Sleeping shouldn't be a pain in the, well, you know.
Hey, how old's that pillow you're currently using? Pretty damn old, I'd assume.
Just FYI: You should really replace your pillows every one to two years, according to the National Sleep Foundation (Here's a quick test: Fold the pillow in half. If it stays folded, it's time for a new one.)
But I get it. Picking the right pillow is a big decision - especially if you've got neck pain. "If you’re thinking about investing in a new pillow or mattress, the number of options and amount of conflicting information about choosing the 'right' kind can be overwhelming," says Neel Anand, M.D., a professor of orthopedic surgery and director of spine trauma at Cedars-Sinai Spine Center in Los Angeles, California. "It’s a decision you don’t want to get wrong because your neck and/or back may live with it for years to come"
The best pillows for neck pain depend on a lot of factors. You've got to know your body - how you sleep, what your daytime habits are - as well as what pillow options are out there. Here's what to keep in mind.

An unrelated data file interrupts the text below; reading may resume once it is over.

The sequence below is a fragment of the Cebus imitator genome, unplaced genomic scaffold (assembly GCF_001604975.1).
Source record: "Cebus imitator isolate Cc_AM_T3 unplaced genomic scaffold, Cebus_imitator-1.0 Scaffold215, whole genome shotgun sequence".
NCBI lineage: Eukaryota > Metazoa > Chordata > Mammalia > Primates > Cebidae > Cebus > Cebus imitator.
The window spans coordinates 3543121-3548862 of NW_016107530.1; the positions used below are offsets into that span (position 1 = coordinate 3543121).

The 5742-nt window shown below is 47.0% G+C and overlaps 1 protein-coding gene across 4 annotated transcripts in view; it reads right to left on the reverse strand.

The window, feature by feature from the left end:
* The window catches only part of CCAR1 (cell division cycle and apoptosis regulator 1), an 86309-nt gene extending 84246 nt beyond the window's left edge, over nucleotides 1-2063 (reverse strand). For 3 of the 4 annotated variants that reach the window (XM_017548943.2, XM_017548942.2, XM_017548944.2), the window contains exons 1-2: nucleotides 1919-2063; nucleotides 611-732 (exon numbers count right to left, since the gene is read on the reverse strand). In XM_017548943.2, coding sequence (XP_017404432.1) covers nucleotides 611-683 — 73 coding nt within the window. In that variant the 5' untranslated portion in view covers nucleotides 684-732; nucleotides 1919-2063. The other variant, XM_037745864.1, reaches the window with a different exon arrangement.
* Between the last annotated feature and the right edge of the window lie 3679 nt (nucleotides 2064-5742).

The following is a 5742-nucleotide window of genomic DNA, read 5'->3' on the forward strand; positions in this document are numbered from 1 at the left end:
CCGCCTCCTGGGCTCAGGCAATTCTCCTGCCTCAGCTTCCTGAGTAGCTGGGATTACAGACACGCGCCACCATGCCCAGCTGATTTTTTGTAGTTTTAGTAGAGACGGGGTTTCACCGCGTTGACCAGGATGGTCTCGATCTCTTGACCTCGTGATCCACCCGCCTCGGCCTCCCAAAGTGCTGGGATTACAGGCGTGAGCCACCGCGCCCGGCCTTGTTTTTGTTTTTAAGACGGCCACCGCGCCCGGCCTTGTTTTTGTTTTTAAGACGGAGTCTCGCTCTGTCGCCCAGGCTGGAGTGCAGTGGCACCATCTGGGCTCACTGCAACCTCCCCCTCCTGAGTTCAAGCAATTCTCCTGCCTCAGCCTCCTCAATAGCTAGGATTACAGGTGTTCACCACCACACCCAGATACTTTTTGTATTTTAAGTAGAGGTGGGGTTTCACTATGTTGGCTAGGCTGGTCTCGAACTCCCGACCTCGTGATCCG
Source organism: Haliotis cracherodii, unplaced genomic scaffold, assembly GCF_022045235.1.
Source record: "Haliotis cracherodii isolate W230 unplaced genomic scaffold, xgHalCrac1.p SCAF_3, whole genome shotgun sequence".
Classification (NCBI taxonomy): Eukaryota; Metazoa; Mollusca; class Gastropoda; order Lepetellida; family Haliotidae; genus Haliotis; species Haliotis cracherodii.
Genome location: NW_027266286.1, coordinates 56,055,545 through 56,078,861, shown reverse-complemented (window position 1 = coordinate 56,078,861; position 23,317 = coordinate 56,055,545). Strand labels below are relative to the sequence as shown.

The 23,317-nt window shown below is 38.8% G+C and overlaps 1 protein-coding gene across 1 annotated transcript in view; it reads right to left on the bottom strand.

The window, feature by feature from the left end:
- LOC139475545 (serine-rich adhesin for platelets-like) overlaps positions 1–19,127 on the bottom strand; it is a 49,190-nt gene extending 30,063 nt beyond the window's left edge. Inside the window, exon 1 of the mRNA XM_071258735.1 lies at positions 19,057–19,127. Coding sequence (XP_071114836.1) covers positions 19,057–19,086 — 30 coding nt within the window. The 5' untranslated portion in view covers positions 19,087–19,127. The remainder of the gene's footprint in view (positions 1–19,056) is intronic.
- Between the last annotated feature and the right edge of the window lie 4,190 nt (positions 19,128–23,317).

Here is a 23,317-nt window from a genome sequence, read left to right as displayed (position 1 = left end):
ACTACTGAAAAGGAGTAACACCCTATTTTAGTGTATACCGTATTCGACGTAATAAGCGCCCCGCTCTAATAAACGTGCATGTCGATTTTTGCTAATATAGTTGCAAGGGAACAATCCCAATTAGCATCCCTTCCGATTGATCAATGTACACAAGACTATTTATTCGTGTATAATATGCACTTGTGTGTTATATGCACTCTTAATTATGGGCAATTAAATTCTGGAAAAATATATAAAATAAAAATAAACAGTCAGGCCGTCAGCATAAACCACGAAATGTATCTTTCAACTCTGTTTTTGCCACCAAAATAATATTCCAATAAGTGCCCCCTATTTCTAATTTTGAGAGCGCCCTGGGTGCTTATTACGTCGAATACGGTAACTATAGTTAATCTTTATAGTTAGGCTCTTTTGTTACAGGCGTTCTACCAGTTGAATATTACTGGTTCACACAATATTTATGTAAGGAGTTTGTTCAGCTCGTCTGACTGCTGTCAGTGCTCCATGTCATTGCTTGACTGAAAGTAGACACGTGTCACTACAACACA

ONEREBEL: Justice Department Inspector General (IG) Michael Horowitz confirmed during his testimony in front of the Senate Judiciary Committee on Wednesday that the FBI used fraudulent evidence that it created as the basis for a sworn statement to the United States Foreign Intelligence Surveillance Court that it used to obtain a Foreign Intelligence Surveillance Act application to surveil the Trump campaign during the 2016 presidential election. “A lawyer at the FBI creates fraudulent evidence, alters an email that is in turn used as the basis for a sworn statement to the court that the court relies on,” Sen. Ted Cruz (R-TX) said. “Am I stating that accurately?” “That’s correct,” Horowitz confirmed. “That’s what occurred.”